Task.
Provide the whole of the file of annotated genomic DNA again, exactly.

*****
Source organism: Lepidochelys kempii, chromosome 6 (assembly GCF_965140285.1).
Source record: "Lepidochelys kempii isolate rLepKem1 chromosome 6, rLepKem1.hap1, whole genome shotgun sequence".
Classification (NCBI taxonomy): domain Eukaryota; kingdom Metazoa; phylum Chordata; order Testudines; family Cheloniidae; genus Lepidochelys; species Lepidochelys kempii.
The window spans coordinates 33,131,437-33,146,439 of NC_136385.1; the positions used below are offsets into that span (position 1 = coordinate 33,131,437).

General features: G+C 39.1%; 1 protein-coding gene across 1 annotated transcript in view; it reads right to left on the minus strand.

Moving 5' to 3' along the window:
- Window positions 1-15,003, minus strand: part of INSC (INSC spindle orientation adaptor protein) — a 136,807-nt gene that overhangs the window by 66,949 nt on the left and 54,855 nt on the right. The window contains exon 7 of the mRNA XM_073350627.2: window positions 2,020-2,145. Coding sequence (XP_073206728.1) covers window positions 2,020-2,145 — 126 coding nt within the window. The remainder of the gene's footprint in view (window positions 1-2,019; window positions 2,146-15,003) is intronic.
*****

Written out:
Source organism: Lepidochelys kempii, chromosome 6 (assembly GCF_965140285.1).
Source record: "Lepidochelys kempii isolate rLepKem1 chromosome 6, rLepKem1.hap1, whole genome shotgun sequence".
Classification (NCBI taxonomy): domain Eukaryota; kingdom Metazoa; phylum Chordata; order Testudines; family Cheloniidae; genus Lepidochelys; species Lepidochelys kempii.
The window spans coordinates 33,131,437-33,146,439 of NC_136385.1; the positions used below are offsets into that span (position 1 = coordinate 33,131,437).

General features: G+C 39.1%; 1 protein-coding gene across 1 annotated transcript in view; it reads right to left on the minus strand.

Moving 5' to 3' along the window:
- Window positions 1-15,003, minus strand: part of INSC (INSC spindle orientation adaptor protein) — a 136,807-nt gene that overhangs the window by 66,949 nt on the left and 54,855 nt on the right. The window contains exon 7 of the mRNA XM_073350627.2: window positions 2,020-2,145. Coding sequence (XP_073206728.1) covers window positions 2,020-2,145 — 126 coding nt within the window. The remainder of the gene's footprint in view (window positions 1-2,019; window positions 2,146-15,003) is intronic.